The casino proposal faces its first major vote this week, is expected to pass in the Senate; the gas tax comes before the House Ways & Means Committee; medical marijuana legislation may have new life with Governor Hassan in the corner office; the House works on a revised budget.

As the NH house readies to vote on a 15 cent increase to the state’s gas tax, Former house speaker Bill O’Brien is pushing to ensure all gas tax money pays for infrastructure.  

Former House speaker Bill O’Brien knows something about diverting gas tax revenue to pay for things other than roads. The state budget he passed as speaker did just that, as so have pretty much every state budget in memory.

But now, as the House stands ready to increase gas taxes for the first time since 1991, O'Brien says it’s time for the practice to stop.

Votes are expected in the House this week on whether the state will allow the building of one casino, as outlined in Governor Hassan's budget, and the proposed raise to the gas tax; The House Finance Committee gets to work on the budget.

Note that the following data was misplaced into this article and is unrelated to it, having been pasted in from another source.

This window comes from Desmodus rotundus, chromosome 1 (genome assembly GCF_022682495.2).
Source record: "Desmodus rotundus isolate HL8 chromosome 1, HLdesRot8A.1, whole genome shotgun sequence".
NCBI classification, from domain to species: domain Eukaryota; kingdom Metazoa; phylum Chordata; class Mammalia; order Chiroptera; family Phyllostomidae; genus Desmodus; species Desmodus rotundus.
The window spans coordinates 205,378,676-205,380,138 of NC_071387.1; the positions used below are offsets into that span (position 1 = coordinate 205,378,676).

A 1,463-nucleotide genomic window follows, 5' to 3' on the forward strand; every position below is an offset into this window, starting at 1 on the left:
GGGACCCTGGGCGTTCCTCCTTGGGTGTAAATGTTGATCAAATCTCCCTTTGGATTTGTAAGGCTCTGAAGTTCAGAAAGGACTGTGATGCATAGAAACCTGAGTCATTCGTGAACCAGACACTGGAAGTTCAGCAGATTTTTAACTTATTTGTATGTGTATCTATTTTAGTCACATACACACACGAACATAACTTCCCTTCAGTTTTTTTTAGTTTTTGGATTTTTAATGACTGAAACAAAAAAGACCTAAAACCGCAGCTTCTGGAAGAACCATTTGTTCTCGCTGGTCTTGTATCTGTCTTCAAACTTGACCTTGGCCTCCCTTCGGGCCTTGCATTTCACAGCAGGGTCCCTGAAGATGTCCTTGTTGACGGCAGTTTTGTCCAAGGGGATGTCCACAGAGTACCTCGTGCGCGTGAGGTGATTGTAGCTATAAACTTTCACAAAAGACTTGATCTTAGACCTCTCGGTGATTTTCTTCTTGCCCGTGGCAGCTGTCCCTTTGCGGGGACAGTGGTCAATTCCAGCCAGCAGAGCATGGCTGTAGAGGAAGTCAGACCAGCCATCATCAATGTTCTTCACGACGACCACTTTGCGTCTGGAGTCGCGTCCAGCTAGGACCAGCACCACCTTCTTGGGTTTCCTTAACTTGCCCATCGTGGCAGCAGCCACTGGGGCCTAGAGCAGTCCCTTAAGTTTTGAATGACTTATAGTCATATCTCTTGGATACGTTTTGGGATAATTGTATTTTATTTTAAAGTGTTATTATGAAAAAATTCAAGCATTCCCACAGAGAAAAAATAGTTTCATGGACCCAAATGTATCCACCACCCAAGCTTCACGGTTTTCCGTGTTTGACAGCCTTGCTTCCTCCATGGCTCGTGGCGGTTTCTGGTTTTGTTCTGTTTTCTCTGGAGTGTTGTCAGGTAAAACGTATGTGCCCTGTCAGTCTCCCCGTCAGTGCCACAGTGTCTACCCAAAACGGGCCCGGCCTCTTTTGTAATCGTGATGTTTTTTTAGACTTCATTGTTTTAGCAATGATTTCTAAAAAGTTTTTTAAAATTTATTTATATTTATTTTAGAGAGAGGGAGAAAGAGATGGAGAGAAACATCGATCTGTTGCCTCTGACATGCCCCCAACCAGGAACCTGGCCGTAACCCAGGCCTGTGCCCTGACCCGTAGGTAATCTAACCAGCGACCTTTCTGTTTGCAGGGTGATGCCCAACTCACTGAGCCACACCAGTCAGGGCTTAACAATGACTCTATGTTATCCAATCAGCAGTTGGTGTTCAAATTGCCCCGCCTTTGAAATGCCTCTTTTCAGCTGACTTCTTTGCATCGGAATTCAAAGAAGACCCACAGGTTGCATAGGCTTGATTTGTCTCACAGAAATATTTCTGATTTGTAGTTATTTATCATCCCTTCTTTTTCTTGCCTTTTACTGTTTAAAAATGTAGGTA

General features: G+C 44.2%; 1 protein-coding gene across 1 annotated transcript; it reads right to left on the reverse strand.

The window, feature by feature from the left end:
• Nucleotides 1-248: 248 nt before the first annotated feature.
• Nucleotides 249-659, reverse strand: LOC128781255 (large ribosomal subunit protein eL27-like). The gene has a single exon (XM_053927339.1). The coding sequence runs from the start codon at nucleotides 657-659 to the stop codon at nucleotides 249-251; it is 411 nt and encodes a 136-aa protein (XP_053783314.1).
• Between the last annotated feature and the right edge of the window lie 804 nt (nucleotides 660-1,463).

The New Hampshire House votes this week on whether to raise the gas tax for the first time since 1991; considerations over this proposed tax and expanded gambling will affect implementation of the governor's budget.

Commissioner Christopher Clement of NH DOT testifies before the House committee
Jonathan Lynch / NHPR

The House Committee on Public Works and Highways held a hearing on a bill that would increase the state's gas tax and vehicle registration fees.

The bill would raise 800 million dollars over eight years in new revenue by increasing the state's gas tax by 12 cents over three years and tacking on five dollars to vehicle registration fees.

Representative David Campbell, the bill's primary sponsor, urged lawmakers to pass the legislation, arguing that New Hampshire's transportation infrastructure is in a state of crisis: